Suppose Alice wishes to deploy FreeBeer to allow anybody to send her some Ether. First, she’ll need to prepare a transaction specifying the contract’s compiled bytecode as data. We’ll also provide 200,000 gas to pay for the deployment, and use eth.estimateGas(...) to check that our supplied gas is sufficient to pay for the contract’s deployment:

# As alice:

> var deployTxn = { from: alice, data: freeBeerBytecode, gas: 200000 }

> eth.estimateGas(deployTxn)

Next, we’ll create an instance of the contract from its ABI, and deploy it using the transaction. We can then obtain the deployed contract’s address from the receipt (Note: The address of the deployed contract is 0x48c1bd... in the example, but will be different for you):

# As alice:

> var freeBeerContract = eth.contract(freeBeerAbi)

> var freeBeerInstance = freeBeerContract.new(deployTxn)

> var receipt = eth.getTransactionReceipt(freeBeerInstance.transactionHash)

> receipt.contractAddress

> receipt.gasUsed

We see that we used 165,814 gas in the deployment— just 1 off of our initial estimate! After deployment, Alice’s account balance decreased by 2,984,652 Gwei (1 Gwei = 1 Shannon = 1 Nano Ether), which is just the cost of 165,814 gas as the prevailing price of 18 Gwei.

> eth.getBalance(alice)

> web3.toWei(1, "ether") - eth.getBalance(alice) == 165814 * eth.gasPrice

Using FreeBeer to Transfer Money

Now that our contract is deployed, let’s have Bob use it to send some money to Alice via the contract. To do so, Bob will take the compiled ABI and bind it to the deployed contract’s address. Bob can then use this contract to call the .gimmeMoney method, sending 100 Finneys (1 Finney = 1 milliEther) to the contract owner (Alice):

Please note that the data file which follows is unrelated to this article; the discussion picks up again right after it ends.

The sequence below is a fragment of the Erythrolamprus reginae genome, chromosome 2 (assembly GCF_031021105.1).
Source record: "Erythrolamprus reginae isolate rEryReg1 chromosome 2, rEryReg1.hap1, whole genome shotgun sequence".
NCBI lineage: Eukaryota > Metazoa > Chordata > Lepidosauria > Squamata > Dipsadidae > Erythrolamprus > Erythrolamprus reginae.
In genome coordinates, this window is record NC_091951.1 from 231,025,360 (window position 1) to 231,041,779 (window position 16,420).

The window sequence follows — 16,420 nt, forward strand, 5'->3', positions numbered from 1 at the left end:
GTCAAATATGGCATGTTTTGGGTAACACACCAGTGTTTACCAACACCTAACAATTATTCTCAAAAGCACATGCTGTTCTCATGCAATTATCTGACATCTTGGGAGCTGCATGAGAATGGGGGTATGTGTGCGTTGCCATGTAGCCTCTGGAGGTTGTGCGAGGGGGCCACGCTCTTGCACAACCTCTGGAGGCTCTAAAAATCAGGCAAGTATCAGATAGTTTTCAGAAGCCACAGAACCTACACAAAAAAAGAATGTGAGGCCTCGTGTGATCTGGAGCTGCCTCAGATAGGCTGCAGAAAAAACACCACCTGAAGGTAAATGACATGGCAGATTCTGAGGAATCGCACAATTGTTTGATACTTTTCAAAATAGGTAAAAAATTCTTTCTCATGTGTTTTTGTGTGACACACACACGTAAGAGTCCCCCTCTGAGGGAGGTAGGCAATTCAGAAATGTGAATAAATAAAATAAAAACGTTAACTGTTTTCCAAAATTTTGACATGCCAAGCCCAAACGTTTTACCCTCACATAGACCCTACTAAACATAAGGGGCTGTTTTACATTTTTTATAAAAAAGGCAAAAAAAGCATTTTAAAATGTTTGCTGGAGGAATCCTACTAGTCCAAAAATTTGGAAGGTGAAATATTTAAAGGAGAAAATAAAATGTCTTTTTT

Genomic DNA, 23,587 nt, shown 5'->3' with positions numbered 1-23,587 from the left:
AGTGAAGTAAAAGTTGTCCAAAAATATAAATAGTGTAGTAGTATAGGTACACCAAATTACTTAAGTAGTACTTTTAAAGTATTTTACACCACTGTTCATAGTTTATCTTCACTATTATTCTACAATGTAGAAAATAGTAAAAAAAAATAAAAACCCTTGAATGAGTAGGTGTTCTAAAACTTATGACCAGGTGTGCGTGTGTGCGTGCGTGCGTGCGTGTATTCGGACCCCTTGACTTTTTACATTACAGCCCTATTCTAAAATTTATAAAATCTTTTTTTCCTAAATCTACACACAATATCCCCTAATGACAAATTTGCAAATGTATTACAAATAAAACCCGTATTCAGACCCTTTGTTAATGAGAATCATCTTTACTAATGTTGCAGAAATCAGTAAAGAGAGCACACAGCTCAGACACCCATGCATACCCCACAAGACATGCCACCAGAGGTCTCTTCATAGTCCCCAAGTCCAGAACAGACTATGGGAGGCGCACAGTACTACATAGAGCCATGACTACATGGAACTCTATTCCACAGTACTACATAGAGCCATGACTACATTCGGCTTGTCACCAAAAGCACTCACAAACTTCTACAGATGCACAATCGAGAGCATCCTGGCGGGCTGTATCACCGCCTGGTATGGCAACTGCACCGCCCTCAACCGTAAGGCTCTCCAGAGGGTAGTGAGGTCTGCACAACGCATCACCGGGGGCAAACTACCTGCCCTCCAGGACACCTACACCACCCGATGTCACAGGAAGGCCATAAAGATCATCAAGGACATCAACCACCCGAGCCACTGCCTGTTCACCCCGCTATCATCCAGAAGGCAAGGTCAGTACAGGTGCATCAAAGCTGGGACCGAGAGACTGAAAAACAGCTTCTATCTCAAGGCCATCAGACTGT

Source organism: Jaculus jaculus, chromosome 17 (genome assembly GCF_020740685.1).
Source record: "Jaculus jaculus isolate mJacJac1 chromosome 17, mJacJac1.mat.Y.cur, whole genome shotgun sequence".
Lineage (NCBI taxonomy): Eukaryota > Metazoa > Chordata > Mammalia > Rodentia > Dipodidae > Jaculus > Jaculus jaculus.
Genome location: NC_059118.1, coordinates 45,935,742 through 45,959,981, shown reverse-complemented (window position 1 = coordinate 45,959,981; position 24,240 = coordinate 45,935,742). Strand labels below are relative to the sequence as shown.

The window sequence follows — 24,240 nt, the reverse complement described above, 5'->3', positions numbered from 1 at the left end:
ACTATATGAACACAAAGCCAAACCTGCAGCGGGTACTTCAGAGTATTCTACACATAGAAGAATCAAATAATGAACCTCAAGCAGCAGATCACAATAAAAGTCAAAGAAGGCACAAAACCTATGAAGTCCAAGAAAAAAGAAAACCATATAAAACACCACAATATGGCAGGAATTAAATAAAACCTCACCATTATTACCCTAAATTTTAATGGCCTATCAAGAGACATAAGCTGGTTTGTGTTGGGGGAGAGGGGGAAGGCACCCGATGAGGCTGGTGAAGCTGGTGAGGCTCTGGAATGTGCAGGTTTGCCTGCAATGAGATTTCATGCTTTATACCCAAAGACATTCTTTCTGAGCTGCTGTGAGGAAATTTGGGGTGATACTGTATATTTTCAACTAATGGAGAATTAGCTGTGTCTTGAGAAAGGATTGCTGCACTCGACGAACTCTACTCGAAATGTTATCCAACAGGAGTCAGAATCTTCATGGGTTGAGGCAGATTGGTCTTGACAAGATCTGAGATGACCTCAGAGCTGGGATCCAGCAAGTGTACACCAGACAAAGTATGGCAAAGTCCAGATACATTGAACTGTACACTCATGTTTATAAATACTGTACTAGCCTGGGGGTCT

# As bob:

> loadScript('solidity/FreeBeer.sol.js')

> var freeBeerContract = eth.contract(freeBeerAbi)

> var freeBeerDeployed = freeBeerContract.at("0x48c1bdb954c945a57459286719e1a3c86305fd9e")

> freeBeerDeployed.gimmeMoney.sendTransaction({ from: bob, value: web3.toWei(0.1, 'ether')})

Checking our account balances after the transaction shows that Alice’s account has indeed increased by 100 Finneys, while Bob’s has decreased by about 100.56 Finneys. Again, the discrepancy is due to the gas cost of executing the smart contract. In this case, the cost (at the prevailing gas price) was 30,979 gas:

> [ eth.getBalance(alice), eth.getBalance(bob)]
[1097015348000000000, 899442378000000000]

Events on Smart Contracts

The last concept we’ll cover are events. Each time money is successfully sent, the contract emits an event. The following calls will allow us examine these events in greater detail.

> var outputEvent = function (e, result) { console.log(JSON.stringify(result)); }

> freeBeerDeployed.MoneySent({}, { fromBlock: 0, toBlock: 'latest' }).get(outputEvent)
    "address": "0x48c1bdb954c945a57459286719e1a3c86305fd9e",
    "args": {
      "amount": "100000000000000000",
      "recipient": "0xdda6ef2ff259928c561b2d30f0cad2c2736ce8b6",
      "sender": "0x8691bf25ce4a56b15c1f99c944dc948269031801"
    "blockHash": "0xe05737f1a0cbebac566e21e9d22986d36a50f42e115c058e7fe45cf14429dd4f",
    "blockNumber": 111,
    "event": "MoneySent",
    "logIndex": 0,
    "removed": false,
    "transactionHash": "0xf838b6be4d68de91ac1af91b933bb5bdfcae1e49c287184795b7933e654f2c14",
    "transactionIndex": 0


I hope you’ve enjoyed this tutorial. I wrote it mostly to help my own understanding about smart contracts and the Ethereum blockchain. It’s by no means complete, but hopefully others can get some use out of it. Questions, comments, or hate? Find me on Twitter as @vincentchu.

Building something interesting? Initialized Capital would love to chat with you.

Thanks: Brett Gibson, Sachin Agarwal, Alina Libova, and Kim-Mai Cutler for reading through drafts of this tutorial and providing insightful feedback and comments.